SIMPP's defining moment came in 1948 during the Supreme Court Paramount case when the courts declared the studios guilty of violating antitrust laws. The government ordered the studios to sell their massive theater holdings and to refrain from anticompetitive practices. Aberdeen agrees with many historians that the Paramount case signaled the end of the studio era, and opened up the door for independent production in Hollywood.
As the studio system steadily declined, the independent producers began to steer the course of the movie industry. Without block booking, the studios drastically cut back on film production and concentrated primarily on distribution. As a result the studios depended more on independent films. Before SIMPP, independent productions comprised less than five per cent of all Hollywood features. By the end of the 1950s, the independent producers supplied over half of all major studio films. Today, over 80 per cent of Hollywood studio releases are independent productions, made in the same manner SIMPP championed years ago.
So what happened the Society of Independent Motion Picture Producers? Based on the original SIMPP records uncovered by J. A. Aberdeen, the independent producers remained united only as long as they had a common enemy. Once the studio system was eliminated, the producers argued about the direction of the society, and about the overall mission of independent production.
Some of the more powerful producers like Walt Disney and David O. Selznick became more like the studios in an effort to become completely independent. Others like Orson Welles concentrated on more personal films and unconventional subjects.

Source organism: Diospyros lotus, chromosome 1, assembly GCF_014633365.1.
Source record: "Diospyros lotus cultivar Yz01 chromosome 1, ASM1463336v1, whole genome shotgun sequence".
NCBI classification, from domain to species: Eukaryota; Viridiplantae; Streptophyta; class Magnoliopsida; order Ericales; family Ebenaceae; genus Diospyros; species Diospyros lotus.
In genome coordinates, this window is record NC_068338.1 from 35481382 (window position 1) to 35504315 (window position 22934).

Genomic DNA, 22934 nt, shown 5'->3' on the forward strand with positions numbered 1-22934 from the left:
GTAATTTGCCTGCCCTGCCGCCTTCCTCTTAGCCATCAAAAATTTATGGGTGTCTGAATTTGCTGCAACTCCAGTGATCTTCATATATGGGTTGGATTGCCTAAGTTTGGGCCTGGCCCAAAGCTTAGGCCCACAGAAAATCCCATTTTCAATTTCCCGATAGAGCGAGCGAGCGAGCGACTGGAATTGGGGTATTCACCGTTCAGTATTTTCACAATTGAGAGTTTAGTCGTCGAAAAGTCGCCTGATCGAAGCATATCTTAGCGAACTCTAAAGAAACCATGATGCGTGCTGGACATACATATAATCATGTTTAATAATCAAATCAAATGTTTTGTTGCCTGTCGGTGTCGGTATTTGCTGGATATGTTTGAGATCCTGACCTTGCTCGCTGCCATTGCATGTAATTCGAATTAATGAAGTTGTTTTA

Without a clear objective, the society degenerated into a group of temperamental, idiosyncratic, self-seeking film producers. “In the end, you could say that their downfall was that they were too independent to form a cohesive unit,” Aberdeen concludes. In “Hollywood Renegades,” Aberdeen fascinatingly recounts the inside story of the demise of SIMPP.
Toward the end of the 1950s, many of the SIMPP members dropped out leaving Walt Disney to become the guiding force behind the independent organization. The group became less active until 1963 when, with little fanfare, the Walt Disney studio took over the remnants of the Society of Independent Motion Picture Producers.
Aberdeen says that the independent struggle from a half century ago has proven surprisingly relevant to the film industry today. (Aberdeen is married to a member of the DreamWorks SKG production team.) The author observes a pattern in the cinema. “Throughout the history of the cinema, we see this constant trend of independent companies growing up to ultimately become major corporations. Paramount, Warner Bros. and all the major studios were all once independents who fought the status quo at one time,” Aberdeen says. “It seems ironic, but certainly typical as well, that the Walt Disney Company, one of the largest and most diverse media companies in Hollywood today, once began as an independent operation by a producer who opposed movie monopolization.”